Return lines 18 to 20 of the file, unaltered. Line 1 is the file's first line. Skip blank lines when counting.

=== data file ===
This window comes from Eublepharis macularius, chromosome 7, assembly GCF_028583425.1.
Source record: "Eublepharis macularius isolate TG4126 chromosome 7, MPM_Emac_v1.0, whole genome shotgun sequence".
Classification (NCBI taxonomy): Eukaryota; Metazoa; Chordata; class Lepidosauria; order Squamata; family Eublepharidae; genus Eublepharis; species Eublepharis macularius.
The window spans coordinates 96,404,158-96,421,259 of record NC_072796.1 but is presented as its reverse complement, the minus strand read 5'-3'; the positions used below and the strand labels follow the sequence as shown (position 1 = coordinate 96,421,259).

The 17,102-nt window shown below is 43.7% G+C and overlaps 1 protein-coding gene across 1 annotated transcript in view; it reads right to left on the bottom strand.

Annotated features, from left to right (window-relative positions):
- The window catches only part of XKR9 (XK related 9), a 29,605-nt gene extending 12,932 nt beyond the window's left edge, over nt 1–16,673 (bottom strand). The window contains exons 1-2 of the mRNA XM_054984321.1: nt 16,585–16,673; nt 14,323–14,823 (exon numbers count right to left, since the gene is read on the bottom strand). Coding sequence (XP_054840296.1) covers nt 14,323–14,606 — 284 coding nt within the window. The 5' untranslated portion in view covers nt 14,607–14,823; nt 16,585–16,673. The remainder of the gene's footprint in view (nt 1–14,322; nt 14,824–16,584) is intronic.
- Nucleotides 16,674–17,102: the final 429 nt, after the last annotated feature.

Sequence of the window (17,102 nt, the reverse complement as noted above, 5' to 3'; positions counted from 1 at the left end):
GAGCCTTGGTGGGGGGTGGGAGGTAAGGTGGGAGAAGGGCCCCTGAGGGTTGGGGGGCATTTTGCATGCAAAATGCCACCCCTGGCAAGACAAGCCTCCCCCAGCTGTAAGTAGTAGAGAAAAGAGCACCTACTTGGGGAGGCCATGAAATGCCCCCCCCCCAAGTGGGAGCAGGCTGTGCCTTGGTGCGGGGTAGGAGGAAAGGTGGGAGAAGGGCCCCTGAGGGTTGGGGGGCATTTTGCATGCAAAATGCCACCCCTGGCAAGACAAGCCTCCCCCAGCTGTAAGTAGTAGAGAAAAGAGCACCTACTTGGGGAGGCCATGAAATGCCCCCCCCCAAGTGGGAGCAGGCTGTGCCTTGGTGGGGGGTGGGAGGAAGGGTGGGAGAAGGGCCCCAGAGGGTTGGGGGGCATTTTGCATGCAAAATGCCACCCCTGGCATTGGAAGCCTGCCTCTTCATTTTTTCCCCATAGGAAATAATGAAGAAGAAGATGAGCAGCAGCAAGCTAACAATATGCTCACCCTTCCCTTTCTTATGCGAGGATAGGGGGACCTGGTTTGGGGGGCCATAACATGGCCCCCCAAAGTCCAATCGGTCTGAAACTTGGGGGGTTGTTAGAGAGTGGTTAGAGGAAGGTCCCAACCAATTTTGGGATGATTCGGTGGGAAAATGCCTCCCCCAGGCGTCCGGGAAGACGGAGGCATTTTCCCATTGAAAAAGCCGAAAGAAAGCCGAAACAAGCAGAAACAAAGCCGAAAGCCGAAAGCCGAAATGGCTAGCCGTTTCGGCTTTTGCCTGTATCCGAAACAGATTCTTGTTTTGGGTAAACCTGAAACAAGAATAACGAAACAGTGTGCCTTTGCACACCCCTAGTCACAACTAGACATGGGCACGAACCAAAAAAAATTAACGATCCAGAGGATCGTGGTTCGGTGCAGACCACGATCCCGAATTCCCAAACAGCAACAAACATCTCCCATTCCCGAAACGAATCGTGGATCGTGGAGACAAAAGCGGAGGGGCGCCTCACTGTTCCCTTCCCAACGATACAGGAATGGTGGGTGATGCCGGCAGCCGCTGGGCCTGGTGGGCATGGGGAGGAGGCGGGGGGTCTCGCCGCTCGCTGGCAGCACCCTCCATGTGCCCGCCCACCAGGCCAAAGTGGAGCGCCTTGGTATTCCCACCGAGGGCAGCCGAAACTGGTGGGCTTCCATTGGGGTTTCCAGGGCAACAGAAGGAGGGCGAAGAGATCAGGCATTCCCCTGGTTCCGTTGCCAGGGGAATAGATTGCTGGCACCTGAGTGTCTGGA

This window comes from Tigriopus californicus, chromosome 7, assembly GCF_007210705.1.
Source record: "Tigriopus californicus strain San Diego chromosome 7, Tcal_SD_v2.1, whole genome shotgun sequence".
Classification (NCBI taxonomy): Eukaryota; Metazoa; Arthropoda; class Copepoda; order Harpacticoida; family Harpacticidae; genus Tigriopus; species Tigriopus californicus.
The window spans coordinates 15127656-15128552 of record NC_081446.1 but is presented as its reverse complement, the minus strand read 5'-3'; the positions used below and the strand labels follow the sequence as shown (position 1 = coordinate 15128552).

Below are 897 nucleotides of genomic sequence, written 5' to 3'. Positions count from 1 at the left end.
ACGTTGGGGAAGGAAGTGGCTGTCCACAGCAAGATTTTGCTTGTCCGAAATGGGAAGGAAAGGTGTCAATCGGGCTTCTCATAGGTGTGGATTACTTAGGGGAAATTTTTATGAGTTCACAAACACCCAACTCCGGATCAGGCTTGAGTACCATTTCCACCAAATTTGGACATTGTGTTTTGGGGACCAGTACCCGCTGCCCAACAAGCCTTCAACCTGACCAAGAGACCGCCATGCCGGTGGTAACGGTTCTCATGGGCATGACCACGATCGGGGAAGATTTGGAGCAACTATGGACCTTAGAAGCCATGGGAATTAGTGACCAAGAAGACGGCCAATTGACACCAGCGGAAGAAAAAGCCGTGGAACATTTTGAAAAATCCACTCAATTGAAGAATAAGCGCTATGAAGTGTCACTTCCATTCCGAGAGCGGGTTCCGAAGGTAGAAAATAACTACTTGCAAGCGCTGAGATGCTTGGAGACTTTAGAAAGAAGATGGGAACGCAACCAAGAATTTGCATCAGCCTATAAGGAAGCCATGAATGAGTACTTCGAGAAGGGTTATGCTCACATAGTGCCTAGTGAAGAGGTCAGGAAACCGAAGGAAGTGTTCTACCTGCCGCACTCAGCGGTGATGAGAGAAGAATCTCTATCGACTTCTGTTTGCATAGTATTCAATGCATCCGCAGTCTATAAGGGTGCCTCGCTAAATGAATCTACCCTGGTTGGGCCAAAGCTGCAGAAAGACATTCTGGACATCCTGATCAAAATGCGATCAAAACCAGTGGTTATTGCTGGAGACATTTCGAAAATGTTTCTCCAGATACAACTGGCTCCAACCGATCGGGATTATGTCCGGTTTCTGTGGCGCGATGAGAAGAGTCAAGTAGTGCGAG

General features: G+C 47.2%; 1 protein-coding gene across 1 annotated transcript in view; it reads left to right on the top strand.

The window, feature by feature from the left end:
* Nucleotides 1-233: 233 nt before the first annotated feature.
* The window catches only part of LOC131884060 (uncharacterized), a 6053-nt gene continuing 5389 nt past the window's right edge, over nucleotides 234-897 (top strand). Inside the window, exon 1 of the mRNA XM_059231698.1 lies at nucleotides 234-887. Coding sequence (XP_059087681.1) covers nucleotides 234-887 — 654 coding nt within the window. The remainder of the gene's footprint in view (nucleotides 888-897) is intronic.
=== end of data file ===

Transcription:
The window, feature by feature from the left end:
* Nucleotides 1-233: 233 nt before the first annotated feature.
* The window catches only part of LOC131884060 (uncharacterized), a 6053-nt gene continuing 5389 nt past the window's right edge, over nucleotides 234-897 (top strand). Inside the window, exon 1 of the mRNA XM_059231698.1 lies at nucleotides 234-887. Coding sequence (XP_059087681.1) covers nucleotides 234-887 — 654 coding nt within the window. The remainder of the gene's footprint in view (nucleotides 888-897) is intronic.